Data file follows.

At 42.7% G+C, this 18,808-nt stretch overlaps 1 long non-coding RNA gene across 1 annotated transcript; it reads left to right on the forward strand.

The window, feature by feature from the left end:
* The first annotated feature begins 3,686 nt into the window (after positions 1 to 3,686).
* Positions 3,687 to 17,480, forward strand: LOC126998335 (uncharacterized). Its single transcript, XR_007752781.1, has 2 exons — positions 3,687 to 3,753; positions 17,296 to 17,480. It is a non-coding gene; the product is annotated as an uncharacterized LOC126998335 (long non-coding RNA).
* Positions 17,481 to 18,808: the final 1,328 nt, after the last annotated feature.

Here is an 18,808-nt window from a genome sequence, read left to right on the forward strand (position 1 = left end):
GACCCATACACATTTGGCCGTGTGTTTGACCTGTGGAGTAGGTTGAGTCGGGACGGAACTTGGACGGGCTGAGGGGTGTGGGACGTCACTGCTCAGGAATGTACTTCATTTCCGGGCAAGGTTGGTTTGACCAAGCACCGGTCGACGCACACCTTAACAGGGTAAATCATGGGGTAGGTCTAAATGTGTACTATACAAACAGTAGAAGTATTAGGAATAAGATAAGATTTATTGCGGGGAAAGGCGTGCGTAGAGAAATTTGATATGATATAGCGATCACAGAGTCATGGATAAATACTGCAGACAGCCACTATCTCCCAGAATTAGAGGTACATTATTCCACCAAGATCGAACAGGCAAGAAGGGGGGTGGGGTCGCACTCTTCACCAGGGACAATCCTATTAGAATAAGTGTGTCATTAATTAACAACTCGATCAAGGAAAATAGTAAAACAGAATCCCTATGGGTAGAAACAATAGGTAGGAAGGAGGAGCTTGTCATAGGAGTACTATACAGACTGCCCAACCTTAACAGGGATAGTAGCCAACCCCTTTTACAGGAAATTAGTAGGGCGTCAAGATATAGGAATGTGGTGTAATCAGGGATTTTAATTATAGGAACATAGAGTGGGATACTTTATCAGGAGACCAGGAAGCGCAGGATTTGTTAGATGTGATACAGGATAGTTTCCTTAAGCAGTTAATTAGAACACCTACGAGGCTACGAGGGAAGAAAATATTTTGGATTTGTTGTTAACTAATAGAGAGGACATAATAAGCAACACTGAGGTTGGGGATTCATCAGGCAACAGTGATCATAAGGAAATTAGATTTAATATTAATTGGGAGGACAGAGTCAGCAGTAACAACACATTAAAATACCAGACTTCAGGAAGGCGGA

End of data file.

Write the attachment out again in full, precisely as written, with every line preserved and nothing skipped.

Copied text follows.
At 42.7% G+C, this 18,808-nt stretch overlaps 1 long non-coding RNA gene across 1 annotated transcript; it reads left to right on the forward strand.

The window, feature by feature from the left end:
* The first annotated feature begins 3,686 nt into the window (after positions 1 to 3,686).
* Positions 3,687 to 17,480, forward strand: LOC126998335 (uncharacterized). Its single transcript, XR_007752781.1, has 2 exons — positions 3,687 to 3,753; positions 17,296 to 17,480. It is a non-coding gene; the product is annotated as an uncharacterized LOC126998335 (long non-coding RNA).
* Positions 17,481 to 18,808: the final 1,328 nt, after the last annotated feature.

Here is an 18,808-nt window from a genome sequence, read left to right on the forward strand (position 1 = left end):
GACCCATACACATTTGGCCGTGTGTTTGACCTGTGGAGTAGGTTGAGTCGGGACGGAACTTGGACGGGCTGAGGGGTGTGGGACGTCACTGCTCAGGAATGTACTTCATTTCCGGGCAAGGTTGGTTTGACCAAGCACCGGTCGACGCACACCTTAACAGGGTAAATCATGGGGTAGGTCTAAATGTGTACTATACAAACAGTAGAAGTATTAGGAATAAGATAAGATTTATTGCGGGGAAAGGCGTGCGTAGAGAAATTTGATATGATATAGCGATCACAGAGTCATGGATAAATACTGCAGACAGCCACTATCTCCCAGAATTAGAGGTACATTATTCCACCAAGATCGAACAGGCAAGAAGGGGGGTGGGGTCGCACTCTTCACCAGGGACAATCCTATTAGAATAAGTGTGTCATTAATTAACAACTCGATCAAGGAAAATAGTAAAACAGAATCCCTATGGGTAGAAACAATAGGTAGGAAGGAGGAGCTTGTCATAGGAGTACTATACAGACTGCCCAACCTTAACAGGGATAGTAGCCAACCCCTTTTACAGGAAATTAGTAGGGCGTCAAGATATAGGAATGTGGTGTAATCAGGGATTTTAATTATAGGAACATAGAGTGGGATACTTTATCAGGAGACCAGGAAGCGCAGGATTTGTTAGATGTGATACAGGATAGTTTCCTTAAGCAGTTAATTAGAACACCTACGAGGCTACGAGGGAAGAAAATATTTTGGATTTGTTGTTAACTAATAGAGAGGACATAATAAGCAACACTGAGGTTGGGGATTCATCAGGCAACAGTGATCATAAGGAAATTAGATTTAATATTAATTGGGAGGACAGAGTCAGCAGTAACAACACATTAAAATACCAGACTTCAGGAAGGCGGA